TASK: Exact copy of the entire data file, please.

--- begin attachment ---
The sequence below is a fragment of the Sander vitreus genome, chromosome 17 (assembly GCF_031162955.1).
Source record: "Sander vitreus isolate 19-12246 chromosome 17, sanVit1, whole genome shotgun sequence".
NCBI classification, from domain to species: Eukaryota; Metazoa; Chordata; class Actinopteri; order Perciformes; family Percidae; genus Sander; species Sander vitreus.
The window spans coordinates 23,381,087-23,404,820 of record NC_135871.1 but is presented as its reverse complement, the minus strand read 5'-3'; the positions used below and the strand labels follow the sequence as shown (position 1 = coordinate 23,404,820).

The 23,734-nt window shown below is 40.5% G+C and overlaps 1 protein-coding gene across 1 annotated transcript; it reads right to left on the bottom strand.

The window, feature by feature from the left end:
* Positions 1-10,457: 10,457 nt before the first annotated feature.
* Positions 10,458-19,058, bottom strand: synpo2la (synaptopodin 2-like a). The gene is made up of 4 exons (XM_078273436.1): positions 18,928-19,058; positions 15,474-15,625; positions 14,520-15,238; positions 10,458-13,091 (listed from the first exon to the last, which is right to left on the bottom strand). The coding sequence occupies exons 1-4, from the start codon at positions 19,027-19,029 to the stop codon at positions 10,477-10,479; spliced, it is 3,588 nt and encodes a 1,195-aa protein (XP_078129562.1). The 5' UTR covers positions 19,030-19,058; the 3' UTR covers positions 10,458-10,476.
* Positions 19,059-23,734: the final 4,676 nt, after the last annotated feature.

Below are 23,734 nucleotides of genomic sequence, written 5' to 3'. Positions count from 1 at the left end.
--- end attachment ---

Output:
The sequence below is a fragment of the Sander vitreus genome, chromosome 17 (assembly GCF_031162955.1).
Source record: "Sander vitreus isolate 19-12246 chromosome 17, sanVit1, whole genome shotgun sequence".
NCBI classification, from domain to species: Eukaryota; Metazoa; Chordata; class Actinopteri; order Perciformes; family Percidae; genus Sander; species Sander vitreus.
The window spans coordinates 23,381,087-23,404,820 of record NC_135871.1 but is presented as its reverse complement, the minus strand read 5'-3'; the positions used below and the strand labels follow the sequence as shown (position 1 = coordinate 23,404,820).

The 23,734-nt window shown below is 40.5% G+C and overlaps 1 protein-coding gene across 1 annotated transcript; it reads right to left on the bottom strand.

The window, feature by feature from the left end:
* Positions 1-10,457: 10,457 nt before the first annotated feature.
* Positions 10,458-19,058, bottom strand: synpo2la (synaptopodin 2-like a). The gene is made up of 4 exons (XM_078273436.1): positions 18,928-19,058; positions 15,474-15,625; positions 14,520-15,238; positions 10,458-13,091 (listed from the first exon to the last, which is right to left on the bottom strand). The coding sequence occupies exons 1-4, from the start codon at positions 19,027-19,029 to the stop codon at positions 10,477-10,479; spliced, it is 3,588 nt and encodes a 1,195-aa protein (XP_078129562.1). The 5' UTR covers positions 19,030-19,058; the 3' UTR covers positions 10,458-10,476.
* Positions 19,059-23,734: the final 4,676 nt, after the last annotated feature.

Below are 23,734 nucleotides of genomic sequence, written 5' to 3'. Positions count from 1 at the left end.